Center for Complicated Grief Joins Forces with Military to Help Bereaved Families

October 18, 2018 @ 3:55 pm

The School of Social Work’s Center for Complicated Grief (CCG), under the direction of M. Katherine Shear, MD, is collaborating with the Uniformed Services University of the Health Sciences (USU) on Stepping Forward in Grief, a study of two innovative digital programs focused on helping bereaved military families cope with loss.

USU’s recent National Military Family Bereavement Study, the first large scientific study on the impact of U.S. service member death on surviving family members, suggests that many of them are experiencing high levels of grief and may benefit from programs that recognize their experience, provide information about ways to cope, and offer access to a program “guide” who is available to answer questions and share observations.

The digital programs, which have been two years in development, are GriefSteps and WellnessSteps. GriefSteps, based on a model of grief therapy that has been used successfully for people with complicated grief, is designed to foster restoration processes associated with successful adaptation to loss. WellnessSteps offers information and activities that foster general health, wellness, and stress management.

The study is currently seeking participants who have experienced the loss of an immediate family member who was an active duty service member.

Says Dr. Shear of CCG, a co-principal investigator on the study, “Loss and grief are universally recognized as highly challenging life experiences. Most people find a way to adapt to even the most difficult losses when they are provided sufficient support. In studying how to help bereaved people who have not found a way forward, we came to understand the kinds of information and activities that can help. We are honored to have the opportunity to share these digital programs with bereaved military families and look forward to working with participants who join our study.”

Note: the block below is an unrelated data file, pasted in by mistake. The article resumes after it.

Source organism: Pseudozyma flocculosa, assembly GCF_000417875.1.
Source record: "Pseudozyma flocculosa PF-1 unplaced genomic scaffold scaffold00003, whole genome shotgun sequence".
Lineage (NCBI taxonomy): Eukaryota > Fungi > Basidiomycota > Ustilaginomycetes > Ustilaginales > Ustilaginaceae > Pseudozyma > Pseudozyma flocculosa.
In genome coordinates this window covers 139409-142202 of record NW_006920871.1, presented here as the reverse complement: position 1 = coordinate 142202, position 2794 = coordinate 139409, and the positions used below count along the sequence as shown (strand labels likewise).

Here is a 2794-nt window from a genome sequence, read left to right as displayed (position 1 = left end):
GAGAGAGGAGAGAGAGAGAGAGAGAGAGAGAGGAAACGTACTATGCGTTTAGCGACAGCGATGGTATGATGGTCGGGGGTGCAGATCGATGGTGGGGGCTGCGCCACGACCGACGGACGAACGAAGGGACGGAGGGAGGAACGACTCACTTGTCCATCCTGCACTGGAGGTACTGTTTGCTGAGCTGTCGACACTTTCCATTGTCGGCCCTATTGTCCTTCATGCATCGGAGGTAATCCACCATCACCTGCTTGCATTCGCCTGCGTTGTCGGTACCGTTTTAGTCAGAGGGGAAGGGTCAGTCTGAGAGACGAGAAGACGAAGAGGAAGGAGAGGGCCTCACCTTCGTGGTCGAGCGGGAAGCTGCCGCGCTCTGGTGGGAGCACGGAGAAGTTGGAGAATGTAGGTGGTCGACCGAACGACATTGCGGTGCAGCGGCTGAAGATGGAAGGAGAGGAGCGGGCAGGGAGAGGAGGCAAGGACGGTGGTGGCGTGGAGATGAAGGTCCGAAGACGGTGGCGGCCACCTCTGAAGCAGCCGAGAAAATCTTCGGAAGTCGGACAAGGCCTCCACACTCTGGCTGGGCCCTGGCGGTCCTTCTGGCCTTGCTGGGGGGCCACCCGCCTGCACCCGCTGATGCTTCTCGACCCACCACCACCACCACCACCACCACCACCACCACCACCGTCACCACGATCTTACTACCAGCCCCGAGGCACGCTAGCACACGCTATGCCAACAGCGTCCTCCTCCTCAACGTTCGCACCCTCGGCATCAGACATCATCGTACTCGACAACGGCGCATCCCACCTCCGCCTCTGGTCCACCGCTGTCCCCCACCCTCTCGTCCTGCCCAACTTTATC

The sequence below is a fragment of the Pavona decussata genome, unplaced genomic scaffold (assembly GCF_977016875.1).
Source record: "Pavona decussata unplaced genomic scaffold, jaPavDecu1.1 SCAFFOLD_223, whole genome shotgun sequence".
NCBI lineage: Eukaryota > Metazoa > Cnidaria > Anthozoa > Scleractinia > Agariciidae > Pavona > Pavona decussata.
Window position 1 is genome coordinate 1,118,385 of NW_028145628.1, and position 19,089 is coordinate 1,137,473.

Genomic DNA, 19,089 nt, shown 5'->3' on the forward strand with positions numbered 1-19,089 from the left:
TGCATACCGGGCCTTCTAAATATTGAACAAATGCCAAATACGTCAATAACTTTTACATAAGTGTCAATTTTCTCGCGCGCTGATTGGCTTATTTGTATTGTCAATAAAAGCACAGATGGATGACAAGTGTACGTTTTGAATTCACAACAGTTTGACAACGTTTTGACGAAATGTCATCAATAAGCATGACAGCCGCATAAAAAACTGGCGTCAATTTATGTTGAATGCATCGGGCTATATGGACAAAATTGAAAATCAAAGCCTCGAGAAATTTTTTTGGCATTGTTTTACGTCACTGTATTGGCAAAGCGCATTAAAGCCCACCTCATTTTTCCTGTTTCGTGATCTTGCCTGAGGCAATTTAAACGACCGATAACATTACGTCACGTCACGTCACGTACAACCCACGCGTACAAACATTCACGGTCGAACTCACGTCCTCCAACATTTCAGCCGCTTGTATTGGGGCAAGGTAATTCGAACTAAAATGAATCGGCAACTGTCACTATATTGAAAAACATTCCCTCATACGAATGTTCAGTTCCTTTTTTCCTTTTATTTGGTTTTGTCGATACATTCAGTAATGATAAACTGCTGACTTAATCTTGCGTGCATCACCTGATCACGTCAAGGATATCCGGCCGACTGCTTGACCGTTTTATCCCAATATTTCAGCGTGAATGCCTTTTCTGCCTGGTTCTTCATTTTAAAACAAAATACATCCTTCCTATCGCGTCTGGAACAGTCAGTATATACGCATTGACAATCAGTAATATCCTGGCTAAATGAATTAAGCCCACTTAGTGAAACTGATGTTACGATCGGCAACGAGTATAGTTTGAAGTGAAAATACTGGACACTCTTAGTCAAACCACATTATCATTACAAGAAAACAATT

Retired Army Col. (Dr.) Stephen J. Cozza, co-principal investigator on the study, states, “Equipping military families with resources that address the unique circumstance of their loss is an important part of honoring their service and sacrifice.” Dr. Cozza is a professor of Psychiatry at USU and associate director of USU’s Center for the Study of Traumatic Stress.

USU is considered the academic heart of the U.S. Military Health System. USU students are primarily active-duty uniformed officers in the Army, Navy, Air Force and Public Health Service who receive specialized education in issues such as PTSD, disaster response, and trauma care. The university’s research program covers a wide range of clinical and basic science important to both the military and public health.